• Open Source Creates More Targets – As more organizations deploy open source worldwide, this creates a larger target for bad actors to find loopholes in poorly engineered modules. Vulnerability scans and penetration testing efforts need to be taken seriously to help find where organizations are still running vulnerable code. The process of automating the deployment of patches through RPA can help to alleviate the shortages of staff.

John Grancarich, EVP, Strategy

  • Supply Chain Attacks on Organizations Will Increase – Between 2020 to 2021, supply chain attacks increased four-fold across the globe. As organizations get better at protecting themselves, sophisticated attackers will increasingly look more broadly at the end-to-end value chain of an organization for an opening. These supply chain targets will include everything from raw material providers to the retail channels that deliver goods to customers.
  • Attack Surface Management Evolves Into Critical Surface Management – We are all familiar with the term ‘attack surface management’, which is the process of continuously assessing and improving the security of an organization’s assets. However, this is inconsistent with how value is created in an organization – for example, is a development test server in a remote office as valuable as the intellectual property associated with a firm’s new invention? Organizations will evolve from a ‘how much can I protect’ approach to a ‘what is most critical to protect first’ mindset, improving the allocation of resources and value preservation in the process. Zero Trust architecture will play a critical role in this evolution.
  • A Shift From Product to Platform – We often hear from our customers that there are too many vendors, too many products, not enough integration and not enough optimization. This is a big reason why the cybersecurity industry is trying to hire 3 million more people around the world. It’s a broken paradigm, and the way to fix it is for the industry to shift to modular platforms which offer a simpler user experience and a more comprehensive and interoperable/integrated set of capabilities. Done well, organizations will be able to solve the majority of their cybersecurity challenges, with far fewer vendors than they typically use today.

Tom Huntington, Executive Vice President of Technical Solutions

  • Dismal Economy Strives Security Fatigue – As managements worries about the economy in 2023, the continued attempts by the bad actors of the world creates a security fatigue in the market. End users and IT teams are worn out by trying to keep up on a depleting battery. Now more than ever managed security offerings in DLP (Data Loss Prevention), File Monitoring, Email, MDR (Managed Detection and Response) and Digital Risk Management have become popular as security teams can’t keep up with their desired management needs. CISOs realize it is the right time to turn to a managed offering.

Tom Gorup, Vice President, Security Operations, Alert Logic by Fortra

  • Struggle to Bridge the Talent Gap – Demand for security will skyrocket in 2023 driven by economic downturn, consumer expectations and new compliance requirements. Meanwhile the talent pool for addressing the demand will remain depleted. This mismatch of security expectations and lack of quality talent supply will drive businesses to seek out third parties to solve their problems. As a result, we will experience choice overload in the MDR, MSPs and MSSPs spaces, seeking to fill the gaps for companies that don’t have the resources or in-house expertise to manage their own security challenges.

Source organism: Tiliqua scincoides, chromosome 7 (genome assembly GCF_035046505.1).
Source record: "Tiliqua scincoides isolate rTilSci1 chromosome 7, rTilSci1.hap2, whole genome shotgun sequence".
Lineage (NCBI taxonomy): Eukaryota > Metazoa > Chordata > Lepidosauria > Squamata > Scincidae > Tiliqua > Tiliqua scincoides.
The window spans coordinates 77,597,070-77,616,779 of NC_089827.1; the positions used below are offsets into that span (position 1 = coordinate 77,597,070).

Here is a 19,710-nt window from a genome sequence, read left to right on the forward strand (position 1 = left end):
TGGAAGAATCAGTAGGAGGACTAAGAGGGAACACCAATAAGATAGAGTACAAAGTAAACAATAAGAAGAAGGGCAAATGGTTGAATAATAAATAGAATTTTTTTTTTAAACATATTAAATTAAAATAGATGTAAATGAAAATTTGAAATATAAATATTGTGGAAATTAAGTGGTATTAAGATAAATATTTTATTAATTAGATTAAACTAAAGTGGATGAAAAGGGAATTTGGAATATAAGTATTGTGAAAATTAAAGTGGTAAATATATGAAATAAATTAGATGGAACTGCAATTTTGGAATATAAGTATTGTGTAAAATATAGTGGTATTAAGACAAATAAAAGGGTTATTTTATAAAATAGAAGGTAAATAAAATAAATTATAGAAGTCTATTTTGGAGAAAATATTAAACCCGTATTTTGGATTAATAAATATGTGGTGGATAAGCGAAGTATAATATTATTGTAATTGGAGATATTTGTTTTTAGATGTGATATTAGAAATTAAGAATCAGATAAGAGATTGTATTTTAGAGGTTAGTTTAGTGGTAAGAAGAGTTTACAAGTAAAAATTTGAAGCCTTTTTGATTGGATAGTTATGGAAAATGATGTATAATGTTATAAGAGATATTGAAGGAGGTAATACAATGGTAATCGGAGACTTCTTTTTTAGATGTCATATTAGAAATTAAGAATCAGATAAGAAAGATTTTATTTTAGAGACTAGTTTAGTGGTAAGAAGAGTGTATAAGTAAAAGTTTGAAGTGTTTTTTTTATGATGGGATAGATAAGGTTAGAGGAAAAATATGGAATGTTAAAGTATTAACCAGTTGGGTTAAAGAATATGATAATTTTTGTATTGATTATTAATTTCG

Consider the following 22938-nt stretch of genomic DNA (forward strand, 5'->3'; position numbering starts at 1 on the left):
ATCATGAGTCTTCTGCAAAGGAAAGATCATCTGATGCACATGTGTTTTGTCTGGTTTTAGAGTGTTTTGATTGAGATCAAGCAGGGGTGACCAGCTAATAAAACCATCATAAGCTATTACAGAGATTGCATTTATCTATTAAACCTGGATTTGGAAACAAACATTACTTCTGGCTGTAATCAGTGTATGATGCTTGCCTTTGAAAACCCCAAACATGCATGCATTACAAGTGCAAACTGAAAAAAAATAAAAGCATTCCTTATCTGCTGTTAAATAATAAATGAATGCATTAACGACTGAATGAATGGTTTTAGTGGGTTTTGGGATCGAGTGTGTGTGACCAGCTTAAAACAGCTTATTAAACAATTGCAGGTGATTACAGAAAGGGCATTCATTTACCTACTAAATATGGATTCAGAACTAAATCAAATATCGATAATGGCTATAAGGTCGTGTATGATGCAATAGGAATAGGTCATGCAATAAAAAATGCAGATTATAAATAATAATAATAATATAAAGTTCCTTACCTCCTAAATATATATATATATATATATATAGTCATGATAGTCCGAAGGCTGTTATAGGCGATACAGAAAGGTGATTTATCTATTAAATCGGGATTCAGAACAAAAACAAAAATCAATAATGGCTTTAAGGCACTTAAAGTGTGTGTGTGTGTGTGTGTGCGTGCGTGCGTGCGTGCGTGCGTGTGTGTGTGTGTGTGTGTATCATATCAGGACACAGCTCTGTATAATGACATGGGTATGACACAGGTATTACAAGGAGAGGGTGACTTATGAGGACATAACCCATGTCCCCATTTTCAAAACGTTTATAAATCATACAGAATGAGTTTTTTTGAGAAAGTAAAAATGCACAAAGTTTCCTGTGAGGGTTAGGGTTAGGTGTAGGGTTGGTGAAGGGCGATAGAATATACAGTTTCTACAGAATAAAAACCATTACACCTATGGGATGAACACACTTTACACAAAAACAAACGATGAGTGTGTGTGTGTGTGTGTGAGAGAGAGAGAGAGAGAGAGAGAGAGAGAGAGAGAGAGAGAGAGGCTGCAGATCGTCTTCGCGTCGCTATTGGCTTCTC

• Security Complexity Grows – Security tools as standalone solutions are failing to enable businesses to effectively protect themselves. Tools that lack integration, offer complicated metrics and reporting, and generate exorbitant volumes of alerts, incidents, and telemetry are complicating the lives of CISOs and their teams. Even with the grandiose promises of Artificial Intelligence and Machine Learning technologies, designed to deliver increased efficiency and insight, security operations remain tough. Economic downturns will exacerbate these problems as organizations seek to reduce their expenses and turn to more 3rd parties for help. Businesses will begin to better understand the value of Managed Detection and Response services which are purpose-built to standardize and solve these operational challenges.
  • Ransomware Attacks Rise in Economic Downturn – Don’t expect ransomware attacks to abate any time soon – not only are they simply too lucrative and have a high potential for success, but, as we experience economic downturn, digital crimes will increase at an alarming rate. As a result, the demand for security solutions will rise dramatically.

Eric George, Director, Solutions Engineering, Digital Risk Protection and Email Security

  • Phishing As A Service use will expand – PaaS platforms simplify the creation and execution of credential theft phishing attacks which target the customers or employees of enterprise brands. These platforms cater to the lesser experienced threat actors and therefore have the potential to significantly expand the number of criminals conducting phishing attacks. 
  • Impersonation scams will increase and become more complicated and believable – 2022 saw a substantial amount of brands and individuals impersonated to add legitimacy to an assortment of online scams. And, in 2023, this will only increase in volume and complexity. We’re already beginning to see the possibilities of ‘deep fake’ on social media platforms and the Open Web, but as technology improves, these scams will become more common and harder to combat. 
  • MFA Platforms Targeted by phishers – Compliance requirements are making MFA more prevalent among enterprise organizations and, as such, it’s likely that attackers will follow suit. By compromising MFA, threat actors can potentially access multiple enterprise applications. 
  • Mobile device targeting increases – SMS phishing is much more difficult for the security community to track and respond to than traditional phishing attacks. In 2023, these attacks will likely continue to increase as our society continues to move toward mobile. 
  • Is this the year for web 3 or other decentralized platforms (such as blockchain domains) scams to grab the spotlight? Scams leveraging web 3 or other decentralized platforms haven’t yet targeted the bigger brands in a notable way, but it’s only a matter of time.